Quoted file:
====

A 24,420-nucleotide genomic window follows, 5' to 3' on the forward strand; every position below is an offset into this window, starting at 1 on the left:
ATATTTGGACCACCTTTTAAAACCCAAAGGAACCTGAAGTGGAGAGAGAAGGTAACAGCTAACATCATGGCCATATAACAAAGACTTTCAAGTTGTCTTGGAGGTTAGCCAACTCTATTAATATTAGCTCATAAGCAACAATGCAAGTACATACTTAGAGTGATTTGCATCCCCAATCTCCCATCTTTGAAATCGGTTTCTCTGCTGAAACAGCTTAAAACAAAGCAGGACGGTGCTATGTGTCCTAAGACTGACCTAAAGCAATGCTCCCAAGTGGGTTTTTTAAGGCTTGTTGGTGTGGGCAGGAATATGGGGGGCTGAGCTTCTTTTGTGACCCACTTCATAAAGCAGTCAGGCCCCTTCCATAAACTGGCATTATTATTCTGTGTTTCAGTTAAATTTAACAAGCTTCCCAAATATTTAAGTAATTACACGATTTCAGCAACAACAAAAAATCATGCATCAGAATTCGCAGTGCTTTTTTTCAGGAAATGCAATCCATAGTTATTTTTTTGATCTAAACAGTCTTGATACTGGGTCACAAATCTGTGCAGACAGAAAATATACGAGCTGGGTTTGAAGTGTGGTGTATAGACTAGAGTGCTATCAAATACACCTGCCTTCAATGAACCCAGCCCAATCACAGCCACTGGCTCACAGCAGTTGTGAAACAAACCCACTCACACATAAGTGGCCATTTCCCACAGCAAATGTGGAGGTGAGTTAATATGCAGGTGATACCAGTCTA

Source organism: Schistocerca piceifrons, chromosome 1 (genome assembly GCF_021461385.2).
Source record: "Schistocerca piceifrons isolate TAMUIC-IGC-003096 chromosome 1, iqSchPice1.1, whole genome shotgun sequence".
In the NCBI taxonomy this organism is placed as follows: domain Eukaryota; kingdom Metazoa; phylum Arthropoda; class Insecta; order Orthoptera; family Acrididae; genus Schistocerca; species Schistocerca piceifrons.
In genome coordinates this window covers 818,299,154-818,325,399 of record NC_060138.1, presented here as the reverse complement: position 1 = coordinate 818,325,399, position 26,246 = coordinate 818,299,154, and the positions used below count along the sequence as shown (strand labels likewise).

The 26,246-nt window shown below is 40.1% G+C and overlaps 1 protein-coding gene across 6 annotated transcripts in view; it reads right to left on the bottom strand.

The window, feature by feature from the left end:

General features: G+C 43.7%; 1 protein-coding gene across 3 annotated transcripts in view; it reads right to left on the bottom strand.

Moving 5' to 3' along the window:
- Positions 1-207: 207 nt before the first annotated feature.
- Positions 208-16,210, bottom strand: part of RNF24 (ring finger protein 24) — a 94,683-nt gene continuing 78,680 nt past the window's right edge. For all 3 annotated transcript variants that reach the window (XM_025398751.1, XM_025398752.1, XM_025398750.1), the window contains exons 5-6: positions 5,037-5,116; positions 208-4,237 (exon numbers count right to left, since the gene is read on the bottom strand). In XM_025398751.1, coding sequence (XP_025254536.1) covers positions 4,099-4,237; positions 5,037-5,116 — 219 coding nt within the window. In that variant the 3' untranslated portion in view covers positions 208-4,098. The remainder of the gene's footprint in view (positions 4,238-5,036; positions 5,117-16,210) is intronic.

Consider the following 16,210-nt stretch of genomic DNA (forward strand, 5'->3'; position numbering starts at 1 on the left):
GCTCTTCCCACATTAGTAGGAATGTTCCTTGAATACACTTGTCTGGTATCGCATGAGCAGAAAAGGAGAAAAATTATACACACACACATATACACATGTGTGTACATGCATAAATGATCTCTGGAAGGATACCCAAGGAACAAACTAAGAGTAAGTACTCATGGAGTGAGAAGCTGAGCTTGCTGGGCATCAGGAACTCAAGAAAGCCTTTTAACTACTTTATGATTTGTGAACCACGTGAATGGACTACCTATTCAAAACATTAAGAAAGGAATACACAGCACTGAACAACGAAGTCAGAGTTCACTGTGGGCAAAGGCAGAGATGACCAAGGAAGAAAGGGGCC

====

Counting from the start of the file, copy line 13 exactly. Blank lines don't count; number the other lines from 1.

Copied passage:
Consider the following 16,210-nt stretch of genomic DNA (forward strand, 5'->3'; position numbering starts at 1 on the left):